COVID-19 Strains Local Labour Market Further
Companies recruiting in the COVID-19 aftermath prefer people with working experience leaving thousands of people unemployed.
Before the COVID-19 pandemic, chances of getting employed were minimal. Now the pandemic has decimated what was left leaving thousands of job seekers hopeless.
HWANGE (The Citizen Bulletin) — The skies are always heavily polluted signalling a functional mining industry. Most of these companies are Chinese owned operating coal mines and coke batteries. Over the years these companies have become a source of employment to both skilled and unskilled workers. Similarly, other local companies have created employment opportunities.
But, post COVID-19, the situation has changed.
Hwange had a high number of unemployed youths prior to the COVID-19 era. When COVID-19 came, those employed were retrenched. Companies recruiting in the COVID-19 aftermath prefer previously retrenched people because of their working experience thus pushing the prospects of the unemployed afar.
“Before COVID-19, at least you would know that you could be selected from dozens of people. But now, the preference is for those with experience. Some have worked in rival companies before. So, they are the employers’ choices.”
Siphiwe Shoko, a job seeker
The COVID-19 pandemic set off an unprecedented shock that transformed the lives and livelihoods of individuals around the coal mining town. Its effects have extended beyond the short term into the medium and long term as well. The severe health impacts have been matched by sharp declines in economic activity and upheavals of labour markets in local companies.
State-imposed lockdowns and firms’ closures have had very significant impacts, with hundreds of workers across many companies experiencing a reduction in, or the complete loss of, their livelihoods. As industries, especially the safaris were forced to cease operations in order to protect the health of workers and promote compliance with mitigation and containment policies. Many safaris companies and some mines adopted widespread job retention schemes.
The Citizen Bulletin gathered that people who were retrenched while in supervisory positions are opting for lower postings as they are desperately looking for jobs post COVID-19.
The pandemic, as well as containment and mitigation measures designed to halt its spread, had a large but heterogeneous impact on the demand for skills. Findings by this publication shows that COVID-19 affected individuals with different levels of educational qualifications and that such effect differed across the companies.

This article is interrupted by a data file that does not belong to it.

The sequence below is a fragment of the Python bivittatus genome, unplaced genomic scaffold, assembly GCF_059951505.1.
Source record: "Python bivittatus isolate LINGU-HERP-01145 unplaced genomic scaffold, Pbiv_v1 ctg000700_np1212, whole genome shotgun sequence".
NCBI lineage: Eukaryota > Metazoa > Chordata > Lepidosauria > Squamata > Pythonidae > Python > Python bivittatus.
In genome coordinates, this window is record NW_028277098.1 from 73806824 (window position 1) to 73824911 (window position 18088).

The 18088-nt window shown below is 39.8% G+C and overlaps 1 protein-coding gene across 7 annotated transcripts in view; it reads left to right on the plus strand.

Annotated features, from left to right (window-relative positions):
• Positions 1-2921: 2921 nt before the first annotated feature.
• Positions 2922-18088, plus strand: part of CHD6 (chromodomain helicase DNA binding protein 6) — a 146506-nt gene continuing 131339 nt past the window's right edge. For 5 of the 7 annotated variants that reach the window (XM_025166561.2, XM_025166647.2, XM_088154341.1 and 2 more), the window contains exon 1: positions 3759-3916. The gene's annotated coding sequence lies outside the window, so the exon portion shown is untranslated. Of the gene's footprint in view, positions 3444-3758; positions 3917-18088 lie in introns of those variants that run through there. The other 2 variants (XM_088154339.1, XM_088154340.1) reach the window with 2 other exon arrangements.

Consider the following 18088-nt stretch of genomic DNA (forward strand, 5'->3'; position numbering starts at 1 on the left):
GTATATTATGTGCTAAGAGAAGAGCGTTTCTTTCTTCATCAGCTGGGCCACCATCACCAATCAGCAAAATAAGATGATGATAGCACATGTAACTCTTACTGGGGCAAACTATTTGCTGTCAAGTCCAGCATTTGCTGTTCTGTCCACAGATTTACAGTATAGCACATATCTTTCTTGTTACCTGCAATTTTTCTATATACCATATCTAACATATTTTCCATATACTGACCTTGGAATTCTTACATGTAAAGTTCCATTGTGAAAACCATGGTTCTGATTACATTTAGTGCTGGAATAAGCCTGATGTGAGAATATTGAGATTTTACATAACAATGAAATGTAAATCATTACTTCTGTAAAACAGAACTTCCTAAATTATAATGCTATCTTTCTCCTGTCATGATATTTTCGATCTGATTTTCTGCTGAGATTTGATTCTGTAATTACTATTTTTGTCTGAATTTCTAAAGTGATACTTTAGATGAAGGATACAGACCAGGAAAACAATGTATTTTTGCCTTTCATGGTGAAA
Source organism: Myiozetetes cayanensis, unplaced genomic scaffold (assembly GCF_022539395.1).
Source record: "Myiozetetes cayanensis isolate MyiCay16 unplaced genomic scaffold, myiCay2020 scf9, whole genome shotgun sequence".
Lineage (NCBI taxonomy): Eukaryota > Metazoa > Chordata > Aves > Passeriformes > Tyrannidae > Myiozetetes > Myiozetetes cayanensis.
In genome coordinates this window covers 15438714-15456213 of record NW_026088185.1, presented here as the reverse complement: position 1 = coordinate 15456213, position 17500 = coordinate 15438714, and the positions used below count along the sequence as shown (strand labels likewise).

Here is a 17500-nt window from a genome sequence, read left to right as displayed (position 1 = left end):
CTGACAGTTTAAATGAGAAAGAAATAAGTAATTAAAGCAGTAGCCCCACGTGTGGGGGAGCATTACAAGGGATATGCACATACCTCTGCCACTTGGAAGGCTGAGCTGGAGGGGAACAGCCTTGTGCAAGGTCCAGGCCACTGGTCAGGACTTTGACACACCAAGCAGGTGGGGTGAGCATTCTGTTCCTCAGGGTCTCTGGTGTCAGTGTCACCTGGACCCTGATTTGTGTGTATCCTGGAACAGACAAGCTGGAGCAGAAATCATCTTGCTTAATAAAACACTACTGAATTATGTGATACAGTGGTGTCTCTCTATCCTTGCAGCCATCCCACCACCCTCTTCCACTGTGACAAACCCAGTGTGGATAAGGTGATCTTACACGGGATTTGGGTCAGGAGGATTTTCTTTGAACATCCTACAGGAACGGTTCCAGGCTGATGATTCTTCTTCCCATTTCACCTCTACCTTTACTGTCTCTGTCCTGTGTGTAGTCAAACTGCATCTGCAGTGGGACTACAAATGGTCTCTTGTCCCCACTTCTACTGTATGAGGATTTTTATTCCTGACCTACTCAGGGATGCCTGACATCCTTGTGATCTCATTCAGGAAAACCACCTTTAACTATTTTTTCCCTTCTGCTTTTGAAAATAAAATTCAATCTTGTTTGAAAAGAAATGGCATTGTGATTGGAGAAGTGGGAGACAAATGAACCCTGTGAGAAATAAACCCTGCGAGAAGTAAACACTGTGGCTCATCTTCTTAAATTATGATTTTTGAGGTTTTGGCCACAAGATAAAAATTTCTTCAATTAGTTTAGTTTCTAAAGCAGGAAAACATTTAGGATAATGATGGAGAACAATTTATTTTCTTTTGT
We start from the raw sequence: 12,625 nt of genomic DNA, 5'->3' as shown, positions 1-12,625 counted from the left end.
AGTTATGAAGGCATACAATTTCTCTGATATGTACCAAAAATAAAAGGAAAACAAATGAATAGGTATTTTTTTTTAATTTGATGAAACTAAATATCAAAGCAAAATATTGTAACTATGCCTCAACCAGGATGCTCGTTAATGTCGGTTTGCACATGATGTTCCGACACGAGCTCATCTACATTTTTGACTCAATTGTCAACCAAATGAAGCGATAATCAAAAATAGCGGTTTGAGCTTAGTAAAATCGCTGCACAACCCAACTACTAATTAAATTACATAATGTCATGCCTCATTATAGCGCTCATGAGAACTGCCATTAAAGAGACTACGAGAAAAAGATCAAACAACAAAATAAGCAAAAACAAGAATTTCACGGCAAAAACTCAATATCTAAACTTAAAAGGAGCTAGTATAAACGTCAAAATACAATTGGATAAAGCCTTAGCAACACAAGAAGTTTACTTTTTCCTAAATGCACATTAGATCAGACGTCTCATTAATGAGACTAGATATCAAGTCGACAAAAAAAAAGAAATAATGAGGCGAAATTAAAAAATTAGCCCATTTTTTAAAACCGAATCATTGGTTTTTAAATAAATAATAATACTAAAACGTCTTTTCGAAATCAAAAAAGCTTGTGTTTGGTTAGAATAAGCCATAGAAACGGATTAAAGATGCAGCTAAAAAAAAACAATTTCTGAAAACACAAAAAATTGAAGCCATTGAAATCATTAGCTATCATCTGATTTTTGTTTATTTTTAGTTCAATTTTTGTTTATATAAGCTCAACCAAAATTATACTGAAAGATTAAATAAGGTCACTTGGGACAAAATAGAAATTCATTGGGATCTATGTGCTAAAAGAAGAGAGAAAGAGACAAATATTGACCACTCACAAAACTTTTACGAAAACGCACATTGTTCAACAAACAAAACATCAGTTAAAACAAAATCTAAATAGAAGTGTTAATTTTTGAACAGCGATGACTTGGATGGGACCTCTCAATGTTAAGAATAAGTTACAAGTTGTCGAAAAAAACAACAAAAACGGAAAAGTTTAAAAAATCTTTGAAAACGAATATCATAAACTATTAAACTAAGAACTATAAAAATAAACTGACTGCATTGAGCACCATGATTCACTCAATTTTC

“Previously, anyone could get a job. Now, the post COVID-19 era needs a lot of skilled personnel and just a few unskilled ones,” says Clayton Mishi, a labour expert.
The COVID-19 crisis has had more adverse impacts on the demand for jobs requiring lower qualifications, but not in all companies. Labour experts say it is important for the central government to support the development of skills that foster individuals’ resilience by meeting the demand from labour markets.
“In the medium run, labour market and social policies will need to adapt to a rapidly changing landscape and policy interventions will need to be adjusted in line with the modern demands in industries. The central government must also address pre-existing structural challenges that have accelerated and become more urgent in the aftermath of the COVID-19 crisis.”
Clayton Mishi, a labour expert
Data from the International Labour Organisation (ILO) shows that young people were left unemployed by the pandemic in far greater numbers than adults, with the effects being felt worse in lower income countries.
“Around the world in 2020, youth employment dropped by 8.7%. For adults the fall in employment was less severe, registering at 3.7%. This difference illustrates the extent of the pandemic’s economic consequences for younger people,” says the report.
With lockdown and other containment measures, most notably in the second quarter of 2020, enacted in most countries, local labour experts say the effects of pandemic-induced economic harm were widespread.
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